Sunday, July 31, 2005

Evangelicalism (in brief)

James Crossley at Earliest Christian History asks: "what is an evangelical?" and “what is an evangelical biblical scholar?”. These, I'm sad to say, are questions that even evangelicals disagree over (sigh)! I read from Michael Pahl at Stuff of the Earth that bloggers have blogged this unto death. But I thought I would add my own two cents.

The term “evangelical” means different things to different people. For some, evangelical is a synonym for fundamentalist and is used pejoratively. I can easily imagine Janet Reno or Howard Dean calling someone a “son of an evangelical” as a term of abuse. In Germany Evangelische means not-Catholic. I think the term Evangelica [sic] might be German for Fundamentalist. [Somone correct my German please!]. In the US, the designation "evangelical" takes on quasi-political/social connotations and, for better or worse, associations with the Republican party. In the UK, evangelical could designate low church associations within Anglicanism.

As I see it, what is now evangelicalism is a network of Christians who follow something similar to Bebbington's quadrilateral.

- Conversionism—a belief that lives need to be changed (or a stress on the New Birth);
- Activism—the expression of the Gospel in deed (or an energetic, individualistic approach to religious duties and social involvement);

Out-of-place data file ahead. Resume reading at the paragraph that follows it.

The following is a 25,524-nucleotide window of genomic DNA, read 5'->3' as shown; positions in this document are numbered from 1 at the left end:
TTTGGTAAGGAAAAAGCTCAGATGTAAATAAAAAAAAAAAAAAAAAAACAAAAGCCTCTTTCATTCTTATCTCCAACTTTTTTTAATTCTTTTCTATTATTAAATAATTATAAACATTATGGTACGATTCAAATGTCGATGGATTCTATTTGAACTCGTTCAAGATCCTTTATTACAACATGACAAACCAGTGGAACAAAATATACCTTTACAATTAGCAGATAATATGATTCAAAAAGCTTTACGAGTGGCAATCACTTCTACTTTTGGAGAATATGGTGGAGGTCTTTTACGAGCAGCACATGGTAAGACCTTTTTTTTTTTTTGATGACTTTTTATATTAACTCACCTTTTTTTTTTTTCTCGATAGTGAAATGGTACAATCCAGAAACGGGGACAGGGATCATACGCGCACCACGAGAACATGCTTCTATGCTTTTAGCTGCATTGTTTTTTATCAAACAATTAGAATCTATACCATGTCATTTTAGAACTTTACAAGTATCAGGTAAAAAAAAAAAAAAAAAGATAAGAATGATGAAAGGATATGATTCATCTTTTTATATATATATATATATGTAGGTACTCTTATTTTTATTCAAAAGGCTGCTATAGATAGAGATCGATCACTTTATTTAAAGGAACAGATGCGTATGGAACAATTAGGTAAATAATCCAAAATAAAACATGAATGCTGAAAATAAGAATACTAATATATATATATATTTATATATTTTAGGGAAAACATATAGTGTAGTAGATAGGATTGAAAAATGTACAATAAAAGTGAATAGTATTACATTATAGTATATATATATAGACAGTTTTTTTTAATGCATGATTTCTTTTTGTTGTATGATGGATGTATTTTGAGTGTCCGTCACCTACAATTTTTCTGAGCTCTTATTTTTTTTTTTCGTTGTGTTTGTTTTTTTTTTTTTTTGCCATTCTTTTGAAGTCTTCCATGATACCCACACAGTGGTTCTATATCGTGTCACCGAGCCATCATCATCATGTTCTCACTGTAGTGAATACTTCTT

- Biblicism—a particular regard for the Bible (or a reliance on the Bible as ultimate authority);
- Crucicentrism—an emphasis on the sacrifice of Christ on the cross (or a focus on Christ's redeeming work as the heart of essential Christianity).

In terms of historical origins - there is the Reformation heritage; influences of revivalism and pietism from the 18th-19th centuries; holding to the basics of the faith with early 20th century fundamentalism; but evangelicalism emerged as movement separate from fundamentalism in the 1950s as several intellectuals and Church leaders (e.g. J.I. Packer, Carl F. Henry; Daniel Fuller; Billy Graham etc) were dissatisfied with the isolationist tendencies and doctrinal rigidity of fundamentalism and instead wanted to engage the wider cultural world of the day.

I think evangelicalism should de defined theologically (as opposed to something like a renewal movement according to the late and great Stanley Grenz). What I regard as the sine qua non of evangelicalism is how one articulates the evangel; not necessarily some particular view of biblical authority, eschatology or soteriology.

On being an evangelical biblical scholar (of which I brazely identify myself as) I see five distinctives:

1.Evangelical Scholarship is done for the purpose of education, enriching and edifying the Christian Church.
2.Evangelical Scholars are mediators between the Church and the Academy and explain complex intellectual currents to lay people in language that lay people can understand.
3.Evangelical Scholars make genuine contributions to further the collective knowledge of their field.
4.Evangelical Scholars endeavour to help Christians develope a faith-seeking-understanding.
5.Evangelical Scholars aim to intellectually equip Christian leaders to carry out their missional vocation in the context of the 21st century.

Why I am I an evangelical, well, I believe in and have experienced the saving and transforming power of the evangel.

1 comment:

TheBlueRaja said...

Here here, Michael.